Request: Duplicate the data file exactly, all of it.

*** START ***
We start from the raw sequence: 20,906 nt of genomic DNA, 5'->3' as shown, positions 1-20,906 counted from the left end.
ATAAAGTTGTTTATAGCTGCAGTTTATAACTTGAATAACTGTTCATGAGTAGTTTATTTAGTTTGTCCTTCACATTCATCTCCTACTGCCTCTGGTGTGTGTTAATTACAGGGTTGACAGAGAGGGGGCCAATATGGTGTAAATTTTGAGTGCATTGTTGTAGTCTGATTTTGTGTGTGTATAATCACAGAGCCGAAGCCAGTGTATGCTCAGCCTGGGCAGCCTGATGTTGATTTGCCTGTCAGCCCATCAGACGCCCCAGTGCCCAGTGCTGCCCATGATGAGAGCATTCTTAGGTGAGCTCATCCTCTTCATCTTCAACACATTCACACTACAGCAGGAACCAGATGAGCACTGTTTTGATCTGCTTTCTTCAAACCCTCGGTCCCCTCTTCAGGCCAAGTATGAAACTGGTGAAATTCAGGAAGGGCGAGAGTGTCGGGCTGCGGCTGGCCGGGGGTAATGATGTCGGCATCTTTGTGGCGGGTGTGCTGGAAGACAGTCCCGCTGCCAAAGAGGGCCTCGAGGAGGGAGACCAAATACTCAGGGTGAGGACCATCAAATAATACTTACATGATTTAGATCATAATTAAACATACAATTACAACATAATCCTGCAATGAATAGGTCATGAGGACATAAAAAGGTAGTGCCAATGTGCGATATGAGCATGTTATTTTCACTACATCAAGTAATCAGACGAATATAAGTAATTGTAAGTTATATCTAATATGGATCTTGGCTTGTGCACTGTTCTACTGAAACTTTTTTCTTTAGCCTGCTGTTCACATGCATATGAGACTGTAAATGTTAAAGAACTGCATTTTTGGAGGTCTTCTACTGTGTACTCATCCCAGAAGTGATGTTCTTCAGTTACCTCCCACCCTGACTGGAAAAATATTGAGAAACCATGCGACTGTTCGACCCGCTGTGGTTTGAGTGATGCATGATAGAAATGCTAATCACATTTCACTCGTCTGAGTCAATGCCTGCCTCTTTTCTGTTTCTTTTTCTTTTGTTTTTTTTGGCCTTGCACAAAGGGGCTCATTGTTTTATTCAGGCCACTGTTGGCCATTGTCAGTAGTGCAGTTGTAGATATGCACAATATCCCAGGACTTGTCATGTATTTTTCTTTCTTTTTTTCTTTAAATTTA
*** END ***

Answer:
We start from the raw sequence: 20,906 nt of genomic DNA, 5'->3' as shown, positions 1-20,906 counted from the left end.
ATAAAGTTGTTTATAGCTGCAGTTTATAACTTGAATAACTGTTCATGAGTAGTTTATTTAGTTTGTCCTTCACATTCATCTCCTACTGCCTCTGGTGTGTGTTAATTACAGGGTTGACAGAGAGGGGGCCAATATGGTGTAAATTTTGAGTGCATTGTTGTAGTCTGATTTTGTGTGTGTATAATCACAGAGCCGAAGCCAGTGTATGCTCAGCCTGGGCAGCCTGATGTTGATTTGCCTGTCAGCCCATCAGACGCCCCAGTGCCCAGTGCTGCCCATGATGAGAGCATTCTTAGGTGAGCTCATCCTCTTCATCTTCAACACATTCACACTACAGCAGGAACCAGATGAGCACTGTTTTGATCTGCTTTCTTCAAACCCTCGGTCCCCTCTTCAGGCCAAGTATGAAACTGGTGAAATTCAGGAAGGGCGAGAGTGTCGGGCTGCGGCTGGCCGGGGGTAATGATGTCGGCATCTTTGTGGCGGGTGTGCTGGAAGACAGTCCCGCTGCCAAAGAGGGCCTCGAGGAGGGAGACCAAATACTCAGGGTGAGGACCATCAAATAATACTTACATGATTTAGATCATAATTAAACATACAATTACAACATAATCCTGCAATGAATAGGTCATGAGGACATAAAAAGGTAGTGCCAATGTGCGATATGAGCATGTTATTTTCACTACATCAAGTAATCAGACGAATATAAGTAATTGTAAGTTATATCTAATATGGATCTTGGCTTGTGCACTGTTCTACTGAAACTTTTTTCTTTAGCCTGCTGTTCACATGCATATGAGACTGTAAATGTTAAAGAACTGCATTTTTGGAGGTCTTCTACTGTGTACTCATCCCAGAAGTGATGTTCTTCAGTTACCTCCCACCCTGACTGGAAAAATATTGAGAAACCATGCGACTGTTCGACCCGCTGTGGTTTGAGTGATGCATGATAGAAATGCTAATCACATTTCACTCGTCTGAGTCAATGCCTGCCTCTTTTCTGTTTCTTTTTCTTTTGTTTTTTTTGGCCTTGCACAAAGGGGCTCATTGTTTTATTCAGGCCACTGTTGGCCATTGTCAGTAGTGCAGTTGTAGATATGCACAATATCCCAGGACTTGTCATGTATTTTTCTTTCTTTTTTTCTTTAAATTTA